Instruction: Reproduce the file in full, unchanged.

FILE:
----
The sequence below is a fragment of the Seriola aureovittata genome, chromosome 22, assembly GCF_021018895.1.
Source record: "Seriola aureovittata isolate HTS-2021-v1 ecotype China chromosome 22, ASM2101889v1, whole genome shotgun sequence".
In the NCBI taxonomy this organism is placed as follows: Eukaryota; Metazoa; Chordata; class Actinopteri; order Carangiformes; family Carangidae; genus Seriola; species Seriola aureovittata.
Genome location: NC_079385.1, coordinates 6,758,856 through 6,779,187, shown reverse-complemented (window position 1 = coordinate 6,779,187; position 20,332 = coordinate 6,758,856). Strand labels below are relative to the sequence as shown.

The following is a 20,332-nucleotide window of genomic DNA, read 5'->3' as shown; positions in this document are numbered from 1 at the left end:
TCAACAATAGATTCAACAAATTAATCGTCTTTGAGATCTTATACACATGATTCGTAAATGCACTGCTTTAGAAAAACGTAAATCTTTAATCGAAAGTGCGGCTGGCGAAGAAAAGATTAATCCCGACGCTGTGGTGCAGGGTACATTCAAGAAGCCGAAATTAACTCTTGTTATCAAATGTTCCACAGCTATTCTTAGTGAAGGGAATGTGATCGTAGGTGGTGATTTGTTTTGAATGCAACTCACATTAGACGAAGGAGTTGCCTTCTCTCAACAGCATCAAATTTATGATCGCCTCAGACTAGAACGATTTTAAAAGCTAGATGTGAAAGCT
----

The sequence below is a fragment of the Seriola aureovittata genome, chromosome 22, assembly GCF_021018895.1.
Source record: "Seriola aureovittata isolate HTS-2021-v1 ecotype China chromosome 22, ASM2101889v1, whole genome shotgun sequence".
In the NCBI taxonomy this organism is placed as follows: Eukaryota; Metazoa; Chordata; class Actinopteri; order Carangiformes; family Carangidae; genus Seriola; species Seriola aureovittata.
Genome location: NC_079385.1, coordinates 6,758,856 through 6,779,187, shown reverse-complemented (window position 1 = coordinate 6,779,187; position 20,332 = coordinate 6,758,856). Strand labels below are relative to the sequence as shown.

The following is a 20,332-nucleotide window of genomic DNA, read 5'->3' as shown; positions in this document are numbered from 1 at the left end:
TCAACAATAGATTCAACAAATTAATCGTCTTTGAGATCTTATACACATGATTCGTAAATGCACTGCTTTAGAAAAACGTAAATCTTTAATCGAAAGTGCGGCTGGCGAAGAAAAGATTAATCCCGACGCTGTGGTGCAGGGTACATTCAAGAAGCCGAAATTAACTCTTGTTATCAAATGTTCCACAGCTATTCTTAGTGAAGGGAATGTGATCGTAGGTGGTGATTTGTTTTGAATGCAACTCACATTAGACGAAGGAGTTGCCTTCTCTCAACAGCATCAAATTTATGATCGCCTCAGACTAGAACGATTTTAAAAGCTAGATGTGAAAGCT